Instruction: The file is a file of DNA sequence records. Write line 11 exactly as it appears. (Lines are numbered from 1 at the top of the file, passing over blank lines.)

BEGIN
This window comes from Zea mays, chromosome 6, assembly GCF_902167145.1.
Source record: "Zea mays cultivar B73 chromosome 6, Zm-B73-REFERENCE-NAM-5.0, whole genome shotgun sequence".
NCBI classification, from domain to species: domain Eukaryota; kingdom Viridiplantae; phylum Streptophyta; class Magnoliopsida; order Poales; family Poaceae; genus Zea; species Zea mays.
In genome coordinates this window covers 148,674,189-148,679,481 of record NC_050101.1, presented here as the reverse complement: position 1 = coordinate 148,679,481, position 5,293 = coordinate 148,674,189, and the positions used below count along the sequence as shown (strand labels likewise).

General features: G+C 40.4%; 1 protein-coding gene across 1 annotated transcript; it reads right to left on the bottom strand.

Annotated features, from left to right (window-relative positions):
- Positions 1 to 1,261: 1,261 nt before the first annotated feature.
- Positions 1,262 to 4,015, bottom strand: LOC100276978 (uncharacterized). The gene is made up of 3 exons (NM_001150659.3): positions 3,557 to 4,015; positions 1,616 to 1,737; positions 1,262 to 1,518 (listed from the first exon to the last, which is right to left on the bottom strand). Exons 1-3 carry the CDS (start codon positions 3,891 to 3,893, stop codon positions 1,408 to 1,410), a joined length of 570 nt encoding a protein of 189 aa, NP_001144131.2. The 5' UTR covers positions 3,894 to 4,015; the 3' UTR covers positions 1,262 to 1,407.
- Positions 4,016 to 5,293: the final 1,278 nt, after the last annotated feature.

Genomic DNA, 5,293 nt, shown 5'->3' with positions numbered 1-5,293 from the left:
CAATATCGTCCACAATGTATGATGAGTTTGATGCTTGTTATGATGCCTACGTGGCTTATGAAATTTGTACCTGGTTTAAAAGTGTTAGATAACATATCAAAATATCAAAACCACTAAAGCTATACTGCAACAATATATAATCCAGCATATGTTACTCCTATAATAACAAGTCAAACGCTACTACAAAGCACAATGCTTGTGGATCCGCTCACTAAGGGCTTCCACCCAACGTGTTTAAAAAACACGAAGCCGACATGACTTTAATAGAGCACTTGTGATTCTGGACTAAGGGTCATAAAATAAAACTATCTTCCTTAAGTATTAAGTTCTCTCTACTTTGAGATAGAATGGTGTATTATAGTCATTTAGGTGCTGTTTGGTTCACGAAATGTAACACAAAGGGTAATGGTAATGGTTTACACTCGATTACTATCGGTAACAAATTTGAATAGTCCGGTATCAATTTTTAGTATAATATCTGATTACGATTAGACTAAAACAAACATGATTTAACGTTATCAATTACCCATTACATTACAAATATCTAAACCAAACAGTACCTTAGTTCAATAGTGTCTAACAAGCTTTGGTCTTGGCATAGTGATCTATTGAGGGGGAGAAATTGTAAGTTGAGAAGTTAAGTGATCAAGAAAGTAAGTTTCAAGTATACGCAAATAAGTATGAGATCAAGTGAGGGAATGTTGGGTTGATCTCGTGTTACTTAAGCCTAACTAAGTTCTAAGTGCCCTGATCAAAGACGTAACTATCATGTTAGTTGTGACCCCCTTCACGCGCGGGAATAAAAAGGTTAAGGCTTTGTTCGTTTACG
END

CAATATCGTCCACAATGTATGATGAGTTTGATGCTTGTTATGATGCCTACGTGGCTTATGAAATTTGTACCTGGTTTAAAAGTGTTAGATAACATATCAAAATATCAAAACCACTAAAGCTATACTGCAACAATATATAATCCAGCATATGTTACTCCTATAATAACAAGTCAAACGCTACTACAAAGCACAATGCTTGTGGATCCGCTCACTAAGGGCTTCCACCCAACGTGTTTAAAAAACACGAAGCCGACATGACTTTAATAGAGCACTTGTGATTCTGGACTAAGGGTCATAAAATAAAACTATCTTCCTTAAGTATTAAGTTCTCTCTACTTTGAGATAGAATGGTGTATTATAGTCATTTAGGTGCTGTTTGGTTCACGAAATGTAACACAAAGGGTAATGGTAATGGTTTACACTCGATTACTATCGGTAACAAATTTGAATAGTCCGGTATCAATTTTTAGTATAATATCTGATTACGATTAGACTAAAACAAACATGATTTAACGTTATCAATTACCCATTACATTACAAATATCTAAACCAAACAGTACCTTAGTTCAATAGTGTCTAACAAGCTTTGGTCTTGGCATAGTGATCTATTGAGGGGGAGAAATTGTAAGTTGAGAAGTTAAGTGATCAAGAAAGTAAGTTTCAAGTATACGCAAATAAGTATGAGATCAAGTGAGGGAATGTTGGGTTGATCTCGTGTTACTTAAGCCTAACTAAGTTCTAAGTGCCCTGATCAAAGACGTAACTATCATGTTAGTTGTGACCCCCTTCACGCGCGGGAATAAAAAGGTTAAGGCTTTGTTCGTTTACG